Melting temperatures of the duplexes formed from each probe and a complementary ODN strand are shown in Figure Figure6.6. As anticipated from our earlier research (2,6), addition of the MGB ligand to the 12–18mers gave significant enhancement in duplex stability with a Tm of 66–70°C. No-MGB probes with the same sequences had a Tm of 44–56°C. The shorter the probe, the greater the MGB contribution to the overall duplex stability. Interestingly, the no-MGB 27mer formed a duplex of about the same stability (Tm = 65°C) as the MGB 12mer (Tm = 66°C). For this 12mer sequence, coupling the MGB ligand near the A/T-rich 3′-end contributed as much stability as the addition of 15 bases to the 5′-end.

The most striking feature of the Tm data in Figure Figure66 is the increased mismatch discrimination by the MGB probes. The MGB 12mer probe had a 20°C difference between the matched and mismatched Tm values (ΔTm). No-MGB probes stable enough for the 5′-nuclease assay had a ΔTm of 4–6°C.

Comparison of probe performance in 5′-nuclease PCR assay

The probes shown in Figure Figure66 were compared for their ability to function in the 5′-nuclease assay. PCR was conducted with a two-step cycle, with annealing and extension at the same temperature. The relationship between probe Tm and primer extension temperature was studied by varying the extension temperature between 55 and 70°C. Ideally, the Tm of the probe with perfectly matched template should be slightly higher than the extension temperature, and the Tm of a probe with the single nucleotide mismatched template should be less. Because of the large ΔTm for the MGB probes, these criteria were easily met. Figure Figure77 compares the performance of the MGB 12mer and the no-MGB 27mer probes in the 5′-nuclease PCR assay. The real-time PCR fluorescence curves for the MGB 12mer probe showed excellent mismatch discrimination over a wide range of primer extension temperatures (55–70°C). In contrast, discrimination by the no-MGB 27mer probe was difficult to achieve. Some discrimination was seen at 67°C but the increase in fluorescence was low. At 65°C there was poor discrimination (data not shown) and at 70°C there was no signal.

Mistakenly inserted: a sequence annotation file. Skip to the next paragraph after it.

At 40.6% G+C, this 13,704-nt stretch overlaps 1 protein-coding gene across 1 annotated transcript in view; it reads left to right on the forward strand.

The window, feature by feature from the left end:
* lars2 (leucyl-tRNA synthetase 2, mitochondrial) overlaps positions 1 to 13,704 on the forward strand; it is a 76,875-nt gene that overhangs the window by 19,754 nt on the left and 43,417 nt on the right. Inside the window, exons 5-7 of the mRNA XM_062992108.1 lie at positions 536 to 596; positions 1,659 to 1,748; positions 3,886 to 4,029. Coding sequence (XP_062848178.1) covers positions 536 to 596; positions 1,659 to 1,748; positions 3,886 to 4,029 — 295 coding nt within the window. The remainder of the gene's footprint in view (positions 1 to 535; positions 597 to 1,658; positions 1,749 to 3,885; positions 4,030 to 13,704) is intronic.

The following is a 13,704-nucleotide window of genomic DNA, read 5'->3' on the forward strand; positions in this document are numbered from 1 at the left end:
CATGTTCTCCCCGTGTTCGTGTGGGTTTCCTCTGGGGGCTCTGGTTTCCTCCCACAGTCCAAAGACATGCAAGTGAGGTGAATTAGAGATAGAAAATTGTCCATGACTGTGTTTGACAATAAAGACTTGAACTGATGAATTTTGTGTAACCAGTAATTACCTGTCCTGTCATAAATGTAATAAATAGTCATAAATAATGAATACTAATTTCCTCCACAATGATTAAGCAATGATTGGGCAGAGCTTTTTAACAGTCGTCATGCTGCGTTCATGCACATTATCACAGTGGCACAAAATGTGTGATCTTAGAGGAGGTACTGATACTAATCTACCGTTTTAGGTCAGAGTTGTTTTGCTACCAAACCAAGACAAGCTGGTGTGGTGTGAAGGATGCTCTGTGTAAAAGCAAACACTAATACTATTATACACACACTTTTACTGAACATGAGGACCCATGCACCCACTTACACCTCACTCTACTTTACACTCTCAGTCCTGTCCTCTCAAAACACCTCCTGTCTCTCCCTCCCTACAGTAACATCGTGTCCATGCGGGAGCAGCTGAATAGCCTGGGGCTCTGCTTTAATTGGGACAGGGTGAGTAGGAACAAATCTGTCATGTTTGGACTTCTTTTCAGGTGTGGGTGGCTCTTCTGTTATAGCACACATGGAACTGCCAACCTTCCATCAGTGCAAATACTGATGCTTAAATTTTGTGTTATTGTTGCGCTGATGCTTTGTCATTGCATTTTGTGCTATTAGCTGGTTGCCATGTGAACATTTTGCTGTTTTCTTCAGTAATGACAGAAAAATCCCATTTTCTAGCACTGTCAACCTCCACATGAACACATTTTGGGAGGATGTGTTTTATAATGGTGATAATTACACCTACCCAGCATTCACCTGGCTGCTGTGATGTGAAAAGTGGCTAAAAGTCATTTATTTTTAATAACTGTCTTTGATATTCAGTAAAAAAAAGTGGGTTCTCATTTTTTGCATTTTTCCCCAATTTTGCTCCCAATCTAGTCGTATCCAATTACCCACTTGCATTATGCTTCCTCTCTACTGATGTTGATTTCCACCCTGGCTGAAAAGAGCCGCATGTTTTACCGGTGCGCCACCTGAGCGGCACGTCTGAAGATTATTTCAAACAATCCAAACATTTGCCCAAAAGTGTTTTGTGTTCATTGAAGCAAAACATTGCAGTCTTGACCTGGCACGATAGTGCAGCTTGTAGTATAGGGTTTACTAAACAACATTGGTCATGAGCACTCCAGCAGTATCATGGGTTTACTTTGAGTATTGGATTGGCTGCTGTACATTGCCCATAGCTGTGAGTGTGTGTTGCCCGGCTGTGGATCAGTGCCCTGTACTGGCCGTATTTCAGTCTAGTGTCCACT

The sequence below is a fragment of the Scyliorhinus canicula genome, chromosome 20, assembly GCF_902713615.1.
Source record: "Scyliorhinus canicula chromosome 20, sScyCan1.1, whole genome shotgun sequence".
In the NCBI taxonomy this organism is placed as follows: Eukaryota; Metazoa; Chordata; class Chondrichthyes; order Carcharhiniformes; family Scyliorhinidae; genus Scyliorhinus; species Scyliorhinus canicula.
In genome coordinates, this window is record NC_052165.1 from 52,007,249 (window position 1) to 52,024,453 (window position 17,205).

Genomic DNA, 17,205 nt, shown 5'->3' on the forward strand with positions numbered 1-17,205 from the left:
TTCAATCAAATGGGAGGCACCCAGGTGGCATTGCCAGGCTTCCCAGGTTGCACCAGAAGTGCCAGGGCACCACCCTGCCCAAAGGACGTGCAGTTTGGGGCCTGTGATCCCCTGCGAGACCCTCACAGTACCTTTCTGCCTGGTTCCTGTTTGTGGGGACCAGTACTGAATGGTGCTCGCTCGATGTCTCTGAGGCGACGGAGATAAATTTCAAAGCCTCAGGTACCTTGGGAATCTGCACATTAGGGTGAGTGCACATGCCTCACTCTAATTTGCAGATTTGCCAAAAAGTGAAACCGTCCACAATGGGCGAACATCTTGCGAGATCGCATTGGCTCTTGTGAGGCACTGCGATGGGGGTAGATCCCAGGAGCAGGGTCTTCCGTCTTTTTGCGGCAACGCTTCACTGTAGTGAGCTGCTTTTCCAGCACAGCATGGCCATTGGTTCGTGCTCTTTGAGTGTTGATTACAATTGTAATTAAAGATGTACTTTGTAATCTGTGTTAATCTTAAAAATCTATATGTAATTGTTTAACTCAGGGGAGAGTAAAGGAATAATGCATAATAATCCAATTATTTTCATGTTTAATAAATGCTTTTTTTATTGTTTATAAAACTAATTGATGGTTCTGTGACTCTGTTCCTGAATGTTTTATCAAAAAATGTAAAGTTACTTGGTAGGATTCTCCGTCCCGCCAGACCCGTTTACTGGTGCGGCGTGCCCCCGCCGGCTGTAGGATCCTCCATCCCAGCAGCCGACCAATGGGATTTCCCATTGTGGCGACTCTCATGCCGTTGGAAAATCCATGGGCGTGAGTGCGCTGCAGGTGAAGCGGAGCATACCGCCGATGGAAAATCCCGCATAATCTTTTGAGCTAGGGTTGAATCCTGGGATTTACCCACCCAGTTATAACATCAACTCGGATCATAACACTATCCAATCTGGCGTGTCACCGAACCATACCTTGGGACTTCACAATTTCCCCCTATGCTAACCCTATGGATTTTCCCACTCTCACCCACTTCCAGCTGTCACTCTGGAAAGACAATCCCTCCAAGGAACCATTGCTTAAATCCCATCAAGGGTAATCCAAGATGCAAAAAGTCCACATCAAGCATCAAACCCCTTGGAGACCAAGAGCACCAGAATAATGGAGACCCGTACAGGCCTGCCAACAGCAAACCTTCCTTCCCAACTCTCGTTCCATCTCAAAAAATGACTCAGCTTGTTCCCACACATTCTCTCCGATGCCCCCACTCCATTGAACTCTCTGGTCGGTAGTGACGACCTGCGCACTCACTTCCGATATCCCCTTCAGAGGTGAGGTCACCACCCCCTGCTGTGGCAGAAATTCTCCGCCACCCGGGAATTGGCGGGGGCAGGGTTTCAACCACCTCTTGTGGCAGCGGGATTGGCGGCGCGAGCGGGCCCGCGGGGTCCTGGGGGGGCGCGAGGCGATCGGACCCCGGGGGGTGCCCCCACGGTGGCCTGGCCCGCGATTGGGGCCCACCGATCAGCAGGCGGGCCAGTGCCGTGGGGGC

Figure 7
Effect of extension temperature on mismatch discrimination in 5′-nuclease PCR assay. Fluorogenic MGB 12mer and no-MGB 27mer probes were compared. PCR was performed as described in Materials and Methods. Extension temperature is indicated on top ...

Another remarkable feature of the MGB probes is the low background fluorescence (at cycle 1). As seen in Figure Figure8,8, the background of the intact MGB probes slightly increased with probe length but was several times lower than either of the no-MGB probes. Quenching of FAM emission by fluorescence energy transfer (FRET) to TAMRA requires close proximity of the reporter and quencher dyes during the excited state lifetime of the reporter dye. The random coil structure of the probes in solution allows FRET despite the long distance between the dyes (15). The lower background observed for the MGB probes is presumably due to the short length but there may be other structural factors that contribute to more efficient quenching (22). As a result, the dynamic range of MGB probes in the real-time PCR fluorescence curves is much greater than with conventional no-MGB probes.

Figure 8
Mismatch discrimination by various fluorogenic probes in 5′-nuclease PCR assay. Primer extension temperature was 65°C unless otherwise indicated. Each diagram shows two real-time PCR fluorescence curves with either match (upper curve) ...

A useful term for discussion of probe performance in the 5′-nuclease assay is the signal-to-noise ratio (S/N) which we define as the fluorescent signal (at cycle 50) divided by the fluorescent background (at cycle 1). Clearly there are many variables which can affect the S/N of a probe, but for a specific PCR system S/N of a fully matched probe should be as large as possible. For example, the S/N for the MGB 15mer was >6 whereas optimized conditions for the no-MGB 25mer gave a S/N of ~1.5.